Lantern Liege. Shalamon. Defender. Yellowbone. Tranquility. Savage Grace.Calliope. All names of ships in George Bryan Polivka's excellent pirate-themed fantasy novel, Blaggard's Moon, stand-alone prequel to his Trophy Chase Trilogy.
Those names are evocative of the setting and the time period of the story, as are the many character and place names, all sideways, but just "historical" enough to sound like they could have belonged to real people and places: Damrick Fellows, Nearing Vast, Spinner Sleeve, Dancer Clang, Skaelington, and more.
Names add dimension, add a layer of reality to the fiction, and play a hefty part in aiding the reader's "willing suspension of disbelief" -- or, in other words, a good set of names can help turn off the reader's internal lie detector that says, "This is just a story," and helps the audience enter in to the adventure.
There were times while reading Blaggard's Moon that I forgot I was reading fantasy instead of a piece of historical fiction, not only because of the names often being so close to "reality", but also because of the details about ships, procedures, weapons, and more. They gave the story the weight of truth. However, none of that information made the story seem heavy or dull, but was woven into the action, adding to the interest.
Last year, when I thought my science fiction serial would head in a different direction than it has, I researched pirate information and terminology in books and online, even ordered a few texts, and Blaggard's Moon sent me back to the research, re-igniting my interest in all things nautical and piratical. Below are a few fun and interesting sites laden to the gunnels with cool vocabulary:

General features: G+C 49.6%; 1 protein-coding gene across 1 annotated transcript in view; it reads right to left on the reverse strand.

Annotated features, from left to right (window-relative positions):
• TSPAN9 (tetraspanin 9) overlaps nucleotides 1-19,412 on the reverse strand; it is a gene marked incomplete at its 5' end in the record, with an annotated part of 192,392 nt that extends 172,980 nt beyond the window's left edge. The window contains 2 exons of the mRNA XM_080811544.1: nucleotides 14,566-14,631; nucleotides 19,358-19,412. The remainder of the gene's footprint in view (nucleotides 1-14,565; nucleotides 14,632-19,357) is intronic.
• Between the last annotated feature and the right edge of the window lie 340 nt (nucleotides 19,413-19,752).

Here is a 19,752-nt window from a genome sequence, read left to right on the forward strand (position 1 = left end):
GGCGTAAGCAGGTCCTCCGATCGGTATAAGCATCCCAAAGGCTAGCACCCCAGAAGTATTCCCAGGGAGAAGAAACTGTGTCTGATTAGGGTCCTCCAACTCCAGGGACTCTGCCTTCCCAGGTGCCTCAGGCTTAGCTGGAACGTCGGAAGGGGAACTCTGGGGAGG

The Pirate King
The Pirate Game
A Pirate's Glossary of Terms
Brethren of the Coast
For readers who prefer nonfiction to a rousing good tale (Curse ye all for scurvy dogs!), here are a couple good sources: The Pirates Own Book, or Authentic Narratives of the Lives, Exploits, and Executions of the Most Celebrated Sea Robbers by Charles Ellms, first published in 1837, but released in paperback in recent years (and as a free downloadable e-book), and The Pirate Hunter: The True Story of Captain Kidd by Richard Zacks.
But I highly recommend reading Blaggard's Moon first, last, or right alongside all the facts. There are sea battles, games of wit and pirate's poker, sacrifices by men of honor, subtle illustrations of timeless truths, intriguing characters, all within a fantasy novel peopled by pirates. If this book were a ship, she'd be yar.
For other opinions on Blaggard's Moon, check out the CSFF Blog Tour stops listed in the lefthand sidebar.
And read the book!